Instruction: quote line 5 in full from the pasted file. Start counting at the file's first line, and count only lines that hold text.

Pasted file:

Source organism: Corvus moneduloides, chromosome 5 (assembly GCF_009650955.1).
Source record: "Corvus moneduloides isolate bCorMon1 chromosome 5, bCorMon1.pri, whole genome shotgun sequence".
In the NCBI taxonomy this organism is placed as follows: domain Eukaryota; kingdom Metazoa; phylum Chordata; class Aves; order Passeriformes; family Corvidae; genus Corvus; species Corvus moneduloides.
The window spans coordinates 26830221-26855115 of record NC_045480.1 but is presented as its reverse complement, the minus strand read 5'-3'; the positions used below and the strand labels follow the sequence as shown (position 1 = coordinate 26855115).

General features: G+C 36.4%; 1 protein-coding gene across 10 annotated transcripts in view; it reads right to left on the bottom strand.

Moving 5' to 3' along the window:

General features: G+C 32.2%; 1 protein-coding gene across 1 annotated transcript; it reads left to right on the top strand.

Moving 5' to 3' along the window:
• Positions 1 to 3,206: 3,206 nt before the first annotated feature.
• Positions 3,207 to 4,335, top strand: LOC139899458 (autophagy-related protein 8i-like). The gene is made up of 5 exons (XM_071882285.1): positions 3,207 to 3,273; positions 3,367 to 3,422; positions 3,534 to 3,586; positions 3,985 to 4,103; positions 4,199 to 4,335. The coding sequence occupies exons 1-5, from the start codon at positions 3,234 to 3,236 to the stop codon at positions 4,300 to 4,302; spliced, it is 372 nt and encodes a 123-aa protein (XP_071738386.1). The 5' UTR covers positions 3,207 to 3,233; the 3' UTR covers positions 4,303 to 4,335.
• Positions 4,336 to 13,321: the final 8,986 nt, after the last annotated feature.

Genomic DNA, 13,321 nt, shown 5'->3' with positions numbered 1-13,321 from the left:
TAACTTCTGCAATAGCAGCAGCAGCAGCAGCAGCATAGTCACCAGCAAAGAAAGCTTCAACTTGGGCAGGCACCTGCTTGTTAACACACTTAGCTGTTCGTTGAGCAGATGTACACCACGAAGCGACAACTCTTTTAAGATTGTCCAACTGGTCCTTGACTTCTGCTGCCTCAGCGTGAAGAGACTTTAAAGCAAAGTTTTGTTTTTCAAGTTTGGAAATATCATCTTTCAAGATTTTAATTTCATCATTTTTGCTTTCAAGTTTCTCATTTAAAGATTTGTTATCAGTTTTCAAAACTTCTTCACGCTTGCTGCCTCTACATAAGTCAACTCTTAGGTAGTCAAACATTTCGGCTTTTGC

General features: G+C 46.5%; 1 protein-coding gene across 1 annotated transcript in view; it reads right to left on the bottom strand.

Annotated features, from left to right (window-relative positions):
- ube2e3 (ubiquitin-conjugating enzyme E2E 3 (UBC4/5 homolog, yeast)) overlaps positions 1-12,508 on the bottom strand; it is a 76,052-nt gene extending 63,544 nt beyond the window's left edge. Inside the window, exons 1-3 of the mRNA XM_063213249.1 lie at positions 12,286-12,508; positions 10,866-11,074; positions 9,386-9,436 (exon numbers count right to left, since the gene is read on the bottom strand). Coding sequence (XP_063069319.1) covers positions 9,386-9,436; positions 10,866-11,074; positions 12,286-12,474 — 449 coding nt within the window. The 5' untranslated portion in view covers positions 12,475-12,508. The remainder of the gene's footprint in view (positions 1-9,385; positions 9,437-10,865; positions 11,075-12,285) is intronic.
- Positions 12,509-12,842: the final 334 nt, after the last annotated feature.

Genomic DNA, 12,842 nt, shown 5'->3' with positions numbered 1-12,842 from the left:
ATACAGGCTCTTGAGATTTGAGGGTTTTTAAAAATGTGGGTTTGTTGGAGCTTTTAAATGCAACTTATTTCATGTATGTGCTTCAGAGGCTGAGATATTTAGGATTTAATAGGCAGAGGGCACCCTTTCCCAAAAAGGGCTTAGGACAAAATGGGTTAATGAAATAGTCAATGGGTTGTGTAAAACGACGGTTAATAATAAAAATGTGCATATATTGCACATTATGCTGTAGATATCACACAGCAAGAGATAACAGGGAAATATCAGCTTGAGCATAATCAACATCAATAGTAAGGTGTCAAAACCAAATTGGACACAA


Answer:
General features: G+C 36.4%; 1 protein-coding gene across 10 annotated transcripts in view; it reads right to left on the bottom strand.